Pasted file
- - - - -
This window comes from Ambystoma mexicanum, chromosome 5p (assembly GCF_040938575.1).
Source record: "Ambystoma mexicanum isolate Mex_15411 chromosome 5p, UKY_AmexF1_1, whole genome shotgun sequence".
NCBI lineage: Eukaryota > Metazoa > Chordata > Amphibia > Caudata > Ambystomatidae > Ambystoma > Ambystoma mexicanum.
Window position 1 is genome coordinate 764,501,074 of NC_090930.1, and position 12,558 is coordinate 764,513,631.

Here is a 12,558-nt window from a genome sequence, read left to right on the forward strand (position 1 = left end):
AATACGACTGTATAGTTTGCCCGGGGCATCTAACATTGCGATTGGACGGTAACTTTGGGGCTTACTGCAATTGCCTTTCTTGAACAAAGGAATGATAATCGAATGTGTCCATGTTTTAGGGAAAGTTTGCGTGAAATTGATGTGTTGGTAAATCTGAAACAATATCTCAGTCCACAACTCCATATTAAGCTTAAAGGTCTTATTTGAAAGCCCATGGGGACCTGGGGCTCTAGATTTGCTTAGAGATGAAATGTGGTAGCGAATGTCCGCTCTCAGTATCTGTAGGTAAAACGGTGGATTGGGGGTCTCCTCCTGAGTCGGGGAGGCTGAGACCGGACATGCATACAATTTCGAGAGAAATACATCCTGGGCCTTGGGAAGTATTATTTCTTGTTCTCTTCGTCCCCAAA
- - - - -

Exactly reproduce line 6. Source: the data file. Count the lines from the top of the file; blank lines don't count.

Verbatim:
AATACGACTGTATAGTTTGCCCGGGGCATCTAACATTGCGATTGGACGGTAACTTTGGGGCTTACTGCAATTGCCTTTCTTGAACAAAGGAATGATAATCGAATGTGTCCATGTTTTAGGGAAAGTTTGCGTGAAATTGATGTGTTGGTAAATCTGAAACAATATCTCAGTCCACAACTCCATATTAAGCTTAAAGGTCTTATTTGAAAGCCCATGGGGACCTGGGGCTCTAGATTTGCTTAGAGATGAAATGTGGTAGCGAATGTCCGCTCTCAGTATCTGTAGGTAAAACGGTGGATTGGGGGTCTCCTCCTGAGTCGGGGAGGCTGAGACCGGACATGCATACAATTTCGAGAGAAATACATCCTGGGCCTTGGGAAGTATTATTTCTTGTTCTCTTCGTCCCCAAA